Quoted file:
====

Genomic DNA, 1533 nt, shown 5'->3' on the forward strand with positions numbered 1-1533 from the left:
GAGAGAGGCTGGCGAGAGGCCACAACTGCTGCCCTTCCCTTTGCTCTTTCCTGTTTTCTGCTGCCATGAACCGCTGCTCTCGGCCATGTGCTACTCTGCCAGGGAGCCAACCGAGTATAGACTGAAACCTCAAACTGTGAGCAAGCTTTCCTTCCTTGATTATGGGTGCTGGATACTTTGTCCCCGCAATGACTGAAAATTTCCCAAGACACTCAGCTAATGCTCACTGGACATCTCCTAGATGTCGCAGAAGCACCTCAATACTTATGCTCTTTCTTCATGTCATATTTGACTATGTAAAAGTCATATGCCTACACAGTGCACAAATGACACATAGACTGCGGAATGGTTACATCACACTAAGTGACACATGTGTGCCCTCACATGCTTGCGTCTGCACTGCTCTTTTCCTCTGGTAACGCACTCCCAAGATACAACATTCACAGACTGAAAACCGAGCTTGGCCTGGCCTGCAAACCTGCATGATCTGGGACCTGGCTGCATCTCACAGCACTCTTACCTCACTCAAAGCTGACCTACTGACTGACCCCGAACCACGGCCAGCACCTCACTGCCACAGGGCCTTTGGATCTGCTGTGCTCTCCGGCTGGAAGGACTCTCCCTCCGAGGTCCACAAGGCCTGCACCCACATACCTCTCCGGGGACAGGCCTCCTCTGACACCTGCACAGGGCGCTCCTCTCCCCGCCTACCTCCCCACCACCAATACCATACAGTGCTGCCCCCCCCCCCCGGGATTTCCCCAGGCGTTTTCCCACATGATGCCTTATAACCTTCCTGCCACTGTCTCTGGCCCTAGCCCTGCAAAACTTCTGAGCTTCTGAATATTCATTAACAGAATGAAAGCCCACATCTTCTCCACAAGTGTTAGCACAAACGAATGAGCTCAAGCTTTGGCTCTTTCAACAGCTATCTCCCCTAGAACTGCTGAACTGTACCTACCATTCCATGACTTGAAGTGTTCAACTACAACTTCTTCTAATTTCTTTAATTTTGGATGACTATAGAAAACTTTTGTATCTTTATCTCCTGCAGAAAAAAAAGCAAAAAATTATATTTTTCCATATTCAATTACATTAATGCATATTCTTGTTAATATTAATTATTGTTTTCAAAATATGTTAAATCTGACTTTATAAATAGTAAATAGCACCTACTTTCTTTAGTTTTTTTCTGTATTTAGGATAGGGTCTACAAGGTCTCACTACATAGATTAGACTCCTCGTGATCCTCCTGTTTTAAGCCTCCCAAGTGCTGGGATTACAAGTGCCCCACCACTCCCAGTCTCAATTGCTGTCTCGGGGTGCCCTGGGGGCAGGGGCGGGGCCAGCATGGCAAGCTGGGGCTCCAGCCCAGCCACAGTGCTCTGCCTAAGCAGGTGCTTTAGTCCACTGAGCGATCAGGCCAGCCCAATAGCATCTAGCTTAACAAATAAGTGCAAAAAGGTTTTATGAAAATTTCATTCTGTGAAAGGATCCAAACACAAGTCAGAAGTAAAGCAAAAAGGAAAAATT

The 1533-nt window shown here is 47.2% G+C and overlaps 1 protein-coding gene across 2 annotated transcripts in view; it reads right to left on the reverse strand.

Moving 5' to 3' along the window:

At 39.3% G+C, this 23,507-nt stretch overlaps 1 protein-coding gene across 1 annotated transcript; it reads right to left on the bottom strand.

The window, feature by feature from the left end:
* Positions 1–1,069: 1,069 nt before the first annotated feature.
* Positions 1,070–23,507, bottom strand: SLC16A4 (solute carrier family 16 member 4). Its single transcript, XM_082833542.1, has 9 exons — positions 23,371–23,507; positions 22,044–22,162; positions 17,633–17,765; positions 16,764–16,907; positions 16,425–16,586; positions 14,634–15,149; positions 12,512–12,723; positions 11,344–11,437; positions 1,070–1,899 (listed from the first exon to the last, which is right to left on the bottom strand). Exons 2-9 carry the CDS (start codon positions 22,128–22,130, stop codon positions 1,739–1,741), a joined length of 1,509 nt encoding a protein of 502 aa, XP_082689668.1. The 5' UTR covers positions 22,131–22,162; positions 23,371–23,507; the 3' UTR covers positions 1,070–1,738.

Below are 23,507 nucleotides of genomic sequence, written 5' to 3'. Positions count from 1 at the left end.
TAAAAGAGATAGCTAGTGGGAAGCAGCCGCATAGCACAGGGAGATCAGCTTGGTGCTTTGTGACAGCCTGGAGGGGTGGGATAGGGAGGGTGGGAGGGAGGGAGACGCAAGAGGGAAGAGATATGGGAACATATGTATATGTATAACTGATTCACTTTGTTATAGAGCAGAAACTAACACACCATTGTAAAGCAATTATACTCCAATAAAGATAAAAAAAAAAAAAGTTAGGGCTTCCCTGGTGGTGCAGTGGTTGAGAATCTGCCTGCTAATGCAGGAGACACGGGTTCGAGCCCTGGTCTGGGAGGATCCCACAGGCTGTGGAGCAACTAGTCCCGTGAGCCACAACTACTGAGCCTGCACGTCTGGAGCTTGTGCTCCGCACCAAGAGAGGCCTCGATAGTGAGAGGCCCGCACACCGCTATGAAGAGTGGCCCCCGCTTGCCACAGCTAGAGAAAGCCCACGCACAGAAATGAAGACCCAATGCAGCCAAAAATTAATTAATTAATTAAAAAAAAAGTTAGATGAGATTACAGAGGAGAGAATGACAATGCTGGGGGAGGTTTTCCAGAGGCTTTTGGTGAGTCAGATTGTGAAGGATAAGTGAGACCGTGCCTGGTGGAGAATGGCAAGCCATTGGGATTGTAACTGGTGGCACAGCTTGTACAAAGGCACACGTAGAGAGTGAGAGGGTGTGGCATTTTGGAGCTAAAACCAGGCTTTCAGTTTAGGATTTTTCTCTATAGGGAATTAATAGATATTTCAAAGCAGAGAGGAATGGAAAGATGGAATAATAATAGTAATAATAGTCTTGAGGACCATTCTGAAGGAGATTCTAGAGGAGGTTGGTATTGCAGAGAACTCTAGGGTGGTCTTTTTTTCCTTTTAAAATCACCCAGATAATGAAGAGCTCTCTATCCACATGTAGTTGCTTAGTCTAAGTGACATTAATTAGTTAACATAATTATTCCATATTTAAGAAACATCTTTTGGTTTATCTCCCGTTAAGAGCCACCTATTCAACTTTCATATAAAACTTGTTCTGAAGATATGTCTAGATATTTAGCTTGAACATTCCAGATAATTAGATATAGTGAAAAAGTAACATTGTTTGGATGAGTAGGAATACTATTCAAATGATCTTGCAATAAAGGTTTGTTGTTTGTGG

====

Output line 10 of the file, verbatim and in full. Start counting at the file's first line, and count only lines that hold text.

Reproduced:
TAAAAGAGATAGCTAGTGGGAAGCAGCCGCATAGCACAGGGAGATCAGCTTGGTGCTTTGTGACAGCCTGGAGGGGTGGGATAGGGAGGGTGGGAGGGAGGGAGACGCAAGAGGGAAGAGATATGGGAACATATGTATATGTATAACTGATTCACTTTGTTATAGAGCAGAAACTAACACACCATTGTAAAGCAATTATACTCCAATAAAGATAAAAAAAAAAAAAGTTAGGGCTTCCCTGGTGGTGCAGTGGTTGAGAATCTGCCTGCTAATGCAGGAGACACGGGTTCGAGCCCTGGTCTGGGAGGATCCCACAGGCTGTGGAGCAACTAGTCCCGTGAGCCACAACTACTGAGCCTGCACGTCTGGAGCTTGTGCTCCGCACCAAGAGAGGCCTCGATAGTGAGAGGCCCGCACACCGCTATGAAGAGTGGCCCCCGCTTGCCACAGCTAGAGAAAGCCCACGCACAGAAATGAAGACCCAATGCAGCCAAAAATTAATTAATTAATTAAAAAAAAAGTTAGATGAGATTACAGAGGAGAGAATGACAATGCTGGGGGAGGTTTTCCAGAGGCTTTTGGTGAGTCAGATTGTGAAGGATAAGTGAGACCGTGCCTGGTGGAGAATGGCAAGCCATTGGGATTGTAACTGGTGGCACAGCTTGTACAAAGGCACACGTAGAGAGTGAGAGGGTGTGGCATTTTGGAGCTAAAACCAGGCTTTCAGTTTAGGATTTTTCTCTATAGGGAATTAATAGATATTTCAAAGCAGAGAGGAATGGAAAGATGGAATAATAATAGTAATAATAGTCTTGAGGACCATTCTGAAGGAGATTCTAGAGGAGGTTGGTATTGCAGAGAACTCTAGGGTGGTCTTTTTTTCCTTTTAAAATCACCCAGATAATGAAGAGCTCTCTATCCACATGTAGTTGCTTAGTCTAAGTGACATTAATTAGTTAACATAATTATTCCATATTTAAGAAACATCTTTTGGTTTATCTCCCGTTAAGAGCCACCTATTCAACTTTCATATAAAACTTGTTCTGAAGATATGTCTAGATATTTAGCTTGAACATTCCAGATAATTAGATATAGTGAAAAAGTAACATTGTTTGGATGAGTAGGAATACTATTCAAATGATCTTGCAATAAAGGTTTGTTGTTTGTGG